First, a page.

"We partied like drug monkeys till the ****ing sun came down." Sadly these words were not spoken by Bertie Ahern during Mike Murphy's Thursday night interview (I say sadly, because I feel those words coming from our delusional former Taoiseach would bring me some sort of closure). No, for candour it's best to avoid politicians and go straight to ageing musicians. And they could be found saying this and other sentences, while delivering hundred-yard stares down the camera lens and gleefully recalling times past on Upside Down: The Creation Records Story.
These craggy interviewees were there to recall the rise, fall, second rise (thanks to Oasis) then disintegration of Alan McGee's game-changing record label. This was interspersed with the best music of the past few decades (Primal Scream, the House of Love, The Jesus and Mary Chain) and nostalgic period footage of a type popular at the time (mopey bands barely in shot, as a camera wanders aimlessly around sunless rooms -- these videos were either produced by incredibly stoned camera-people or, possibly, a confused camera-dog).
Of course, the hugely entertaining tale of Creation's highs and lows is not really the story of drug-addled visionary musicians. It's the story of a drug-addled visionary businessman: Alan McGee. The role of business-minded scene-makers generally gets written out of rock history, so it's nice to see it thoroughly examined here. If there was any justice in the world, for every poster featuring a tight-trousered lothario soloing on a Stratocaster, there'd be another of a worried-looking nerd manipulating a set of accounts. Certainly if I was starting a band now, as well as finding a riff-tastic guitarist and a 'tasty' drummer, I would also find someone who played a mean balance sheet.
One way or another, McGee's vision, drive and attention to detail enabled marginal indie music to become mainstream. But in the wake of a massive drug-induced breakdown and the huge success of Oasis, the fun went out of Creation for McGee. The label operated best in the more neglected grimier corners of the music industry and when the outsiders became self-doubting insiders they ground to a halt.
Good music expires young. Bad music, on the other hand, is immortal. Over on ITV we got deathless Barry Manilow (or Cthulu Eater of Worlds as he was known to the druids) still crooning but looking increasingly like a puppet from the film Labyrinth (thanks to lots of cosmetic surgery).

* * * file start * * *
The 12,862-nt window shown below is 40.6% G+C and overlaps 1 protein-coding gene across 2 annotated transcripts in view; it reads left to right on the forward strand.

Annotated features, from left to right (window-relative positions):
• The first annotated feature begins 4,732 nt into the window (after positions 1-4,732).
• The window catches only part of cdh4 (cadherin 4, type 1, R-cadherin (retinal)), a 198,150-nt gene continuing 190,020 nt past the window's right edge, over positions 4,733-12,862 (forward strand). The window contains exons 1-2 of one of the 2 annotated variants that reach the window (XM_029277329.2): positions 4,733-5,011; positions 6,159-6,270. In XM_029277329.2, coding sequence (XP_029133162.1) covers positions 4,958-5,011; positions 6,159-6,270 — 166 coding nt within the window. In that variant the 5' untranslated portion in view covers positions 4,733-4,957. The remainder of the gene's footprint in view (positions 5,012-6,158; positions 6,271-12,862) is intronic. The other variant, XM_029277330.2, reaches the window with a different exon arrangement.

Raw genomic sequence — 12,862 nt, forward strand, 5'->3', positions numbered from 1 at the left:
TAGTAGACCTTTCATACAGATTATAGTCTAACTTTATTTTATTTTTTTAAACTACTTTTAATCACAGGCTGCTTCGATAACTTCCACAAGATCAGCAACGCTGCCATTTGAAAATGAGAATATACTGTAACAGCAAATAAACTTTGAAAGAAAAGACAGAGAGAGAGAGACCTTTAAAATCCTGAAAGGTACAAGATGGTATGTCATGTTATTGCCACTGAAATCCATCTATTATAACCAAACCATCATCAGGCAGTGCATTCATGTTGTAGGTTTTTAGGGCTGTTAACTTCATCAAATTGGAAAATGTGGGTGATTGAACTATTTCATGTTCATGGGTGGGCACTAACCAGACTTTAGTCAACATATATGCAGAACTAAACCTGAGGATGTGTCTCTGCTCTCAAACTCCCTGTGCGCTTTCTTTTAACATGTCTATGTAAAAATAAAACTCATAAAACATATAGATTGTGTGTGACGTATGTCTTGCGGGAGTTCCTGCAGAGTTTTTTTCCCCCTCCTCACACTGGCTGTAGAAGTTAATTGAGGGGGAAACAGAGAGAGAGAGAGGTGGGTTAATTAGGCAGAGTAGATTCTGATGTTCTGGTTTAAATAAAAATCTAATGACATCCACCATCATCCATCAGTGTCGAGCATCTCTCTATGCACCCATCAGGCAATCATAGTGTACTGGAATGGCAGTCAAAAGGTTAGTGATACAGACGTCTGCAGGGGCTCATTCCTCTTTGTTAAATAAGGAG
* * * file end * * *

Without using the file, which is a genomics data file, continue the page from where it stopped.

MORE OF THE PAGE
He was presenting An Audience with ... , a long-standing television exercise in luvvie-ish sycophancy in which established stars perform before a throng of wide-eyed celebrity succubae (TV chefs, soap-stars, Lulu). As usual the b-list chuckled, swayed and nodded knowingly to the golden-throated, plastic-faced crooner's anecdotes and tunes, clearly desperate to inhale his life force and leach on his airtime.
He happily indulged them. He took questions ("Why are you so brilliant?" was a recurring theme). He recounted anecdotes (Mandy was originally titled Brandy). He sang Can't smile without you (but didn't add "because Botox has paralysed my face").
The audience adoration was clearly making The Manilow stronger, and I could tell what was coming next: a recitation of his greatest hit. This would be too much for the breathless sycophants. "Avert your eyes!" I shouted, as he picked out the opening chords of Mandy.
I assume, at this point, that angel/demon creatures emerged from the piano, and that, after a brief moment of ecstasy, the celebrity audience shrieked and their faces melted off (think Raiders of the Lost Ark). Of course, it might just have been a hand-wavy sing-along. I had my eyes averted. I can't be sure.
Upside Down: The Creation Records Story HHHHI An Audience with Barry Manilow HHIII